Owners and developers have 30 years to bring a claim for defective premises
- AuthorPeter Allen
Some properties, mainly blocks of flats, have been built that are not fit for habitation. Defective cladding is a prime example of an issue that causes this and has been in the spotlight since the Grenfell Tower disaster. Many blocks of flats have had the cladding changed but there are still many that have not.
The issue is often who will pay for those remedial works.
Under the Defective Premises Act 1972 (“DPA”) there is a duty imposed on those involved in designing and building dwellings to build them properly. They have to work in a professional manner, use proper materials and see that the completed dwelling is fit for habitation.
Changes were brought into the DPA by the Building Safety Act 2022 (“BSA”). The DPA originally applied only to a new dwelling or a conversion of a building from non-residential to residential use.
However, this has been extended to works on an existing dwelling. This means, as an example, that an extension to an existing dwelling will be covered by the Act.
The limitation period was also changed from 6 years. The limitation period is the time period in which court proceedings have to be issued. If they are not issued within that time period then the claim can be debarred by the court and not proceed.
The issue is that when carrying out construction work, defects are not always obvious and only appear many years later.
Claims period extended to 30 years
The BSA extended the limitation period for existing claims that arose before 28 June 2022 to 30 years. This meant that at the time the change came into force, claims that arose after 28 June 1992 were still within the limitation period.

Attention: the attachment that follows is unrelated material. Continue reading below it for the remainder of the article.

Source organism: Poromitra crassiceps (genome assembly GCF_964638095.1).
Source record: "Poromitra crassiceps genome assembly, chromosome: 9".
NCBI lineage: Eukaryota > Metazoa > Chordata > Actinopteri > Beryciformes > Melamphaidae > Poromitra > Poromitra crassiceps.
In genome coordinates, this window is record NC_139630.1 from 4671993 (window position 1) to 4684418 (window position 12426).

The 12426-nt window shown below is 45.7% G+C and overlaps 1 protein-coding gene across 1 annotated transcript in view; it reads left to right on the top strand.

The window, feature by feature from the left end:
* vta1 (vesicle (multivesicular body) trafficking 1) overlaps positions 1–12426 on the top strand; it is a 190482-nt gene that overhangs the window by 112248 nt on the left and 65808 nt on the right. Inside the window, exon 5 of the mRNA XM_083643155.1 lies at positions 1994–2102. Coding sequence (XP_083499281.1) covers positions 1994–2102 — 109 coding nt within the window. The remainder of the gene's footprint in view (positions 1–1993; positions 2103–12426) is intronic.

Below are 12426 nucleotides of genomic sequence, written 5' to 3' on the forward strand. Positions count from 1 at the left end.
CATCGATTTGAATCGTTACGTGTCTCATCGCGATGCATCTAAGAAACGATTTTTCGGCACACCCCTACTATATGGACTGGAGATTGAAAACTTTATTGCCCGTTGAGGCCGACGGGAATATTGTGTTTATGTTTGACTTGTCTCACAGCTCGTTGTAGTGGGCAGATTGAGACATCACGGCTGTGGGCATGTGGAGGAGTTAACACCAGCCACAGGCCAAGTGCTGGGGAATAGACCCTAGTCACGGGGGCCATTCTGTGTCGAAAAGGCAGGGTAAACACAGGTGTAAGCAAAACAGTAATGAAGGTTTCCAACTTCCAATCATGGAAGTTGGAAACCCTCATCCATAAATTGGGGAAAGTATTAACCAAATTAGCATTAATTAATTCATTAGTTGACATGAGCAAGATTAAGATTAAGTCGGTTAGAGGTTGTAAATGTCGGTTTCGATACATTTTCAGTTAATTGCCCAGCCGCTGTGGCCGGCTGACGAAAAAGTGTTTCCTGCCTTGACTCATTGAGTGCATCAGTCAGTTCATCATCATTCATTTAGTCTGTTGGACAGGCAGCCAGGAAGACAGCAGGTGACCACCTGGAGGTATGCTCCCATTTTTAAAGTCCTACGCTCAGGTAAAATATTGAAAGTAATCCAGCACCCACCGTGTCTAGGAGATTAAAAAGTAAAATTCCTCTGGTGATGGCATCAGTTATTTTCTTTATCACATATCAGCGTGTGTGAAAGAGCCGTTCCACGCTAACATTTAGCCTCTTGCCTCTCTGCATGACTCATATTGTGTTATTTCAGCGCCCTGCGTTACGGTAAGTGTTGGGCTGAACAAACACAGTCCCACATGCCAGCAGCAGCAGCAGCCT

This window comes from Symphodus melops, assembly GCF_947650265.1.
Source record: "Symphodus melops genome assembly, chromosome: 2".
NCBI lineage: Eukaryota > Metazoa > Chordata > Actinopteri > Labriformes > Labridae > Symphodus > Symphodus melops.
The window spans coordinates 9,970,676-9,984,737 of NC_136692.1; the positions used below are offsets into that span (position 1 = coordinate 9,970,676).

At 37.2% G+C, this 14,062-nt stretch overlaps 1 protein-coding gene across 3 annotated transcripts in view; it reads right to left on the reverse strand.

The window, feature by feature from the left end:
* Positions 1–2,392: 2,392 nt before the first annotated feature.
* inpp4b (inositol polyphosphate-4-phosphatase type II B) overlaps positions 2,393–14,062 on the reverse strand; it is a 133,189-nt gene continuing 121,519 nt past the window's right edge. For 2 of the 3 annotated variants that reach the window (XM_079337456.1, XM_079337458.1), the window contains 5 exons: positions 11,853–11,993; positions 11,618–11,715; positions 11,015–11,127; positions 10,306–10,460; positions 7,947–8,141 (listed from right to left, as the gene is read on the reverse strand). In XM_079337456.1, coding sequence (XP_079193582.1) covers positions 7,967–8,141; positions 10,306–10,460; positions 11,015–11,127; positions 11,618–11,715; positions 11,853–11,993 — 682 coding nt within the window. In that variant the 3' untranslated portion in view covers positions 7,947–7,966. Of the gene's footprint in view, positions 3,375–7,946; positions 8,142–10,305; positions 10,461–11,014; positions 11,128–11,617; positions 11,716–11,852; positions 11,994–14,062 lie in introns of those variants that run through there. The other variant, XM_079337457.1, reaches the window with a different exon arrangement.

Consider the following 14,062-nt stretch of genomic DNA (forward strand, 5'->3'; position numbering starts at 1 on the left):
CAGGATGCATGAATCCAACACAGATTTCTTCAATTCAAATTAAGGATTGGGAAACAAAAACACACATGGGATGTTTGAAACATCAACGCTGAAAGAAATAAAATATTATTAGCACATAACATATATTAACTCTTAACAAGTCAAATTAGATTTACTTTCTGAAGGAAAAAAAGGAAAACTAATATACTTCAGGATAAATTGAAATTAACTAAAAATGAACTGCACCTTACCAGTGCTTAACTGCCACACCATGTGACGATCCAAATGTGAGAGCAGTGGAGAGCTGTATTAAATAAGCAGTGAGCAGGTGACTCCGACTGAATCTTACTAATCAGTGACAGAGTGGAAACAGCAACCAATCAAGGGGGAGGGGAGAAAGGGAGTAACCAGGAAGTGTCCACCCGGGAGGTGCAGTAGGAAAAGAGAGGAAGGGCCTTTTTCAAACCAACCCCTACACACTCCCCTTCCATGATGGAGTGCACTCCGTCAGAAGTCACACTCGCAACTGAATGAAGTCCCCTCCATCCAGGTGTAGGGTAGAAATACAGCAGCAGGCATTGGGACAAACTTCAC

This change gave an opportunity to flat owners and developers to commence claims relating to defective cladding and other issues, which may well have been outside of the limitation period.
Another issue with such claims would be that many contractors who had carried out the construction work including installing cladding, would no longer be in business and therefore action could not be taken against them. However, the consultants who had designed or specified the buildings, including the cladding, would likely be in existence and would have insurance to cover such claims.
In the first reported case dealing with this new limitation period (URS Corporation Ltd v BDW Trading Ltd) the Court of Appeal held that the developer had a valid cause of action in tort against the design consultant in respect of two residential tower blocks and also that it could take advantage of the new 30-year retrospective limitation period.
It also held that the cost of rectification works could be recoverable even if the developer did not have liability to the current owners of the flats. It has therefore been held that the developer is entitled to take action to seek to recover the costs of remedial work and that the claims would be within the new 30-year limitation period.
This may well give many other developers and flat owners an opportunity to recover the cost of remedial work to their flats. There are likely to be many such claims. If you have such a claim, then Birkett Long would be able to advise on this.
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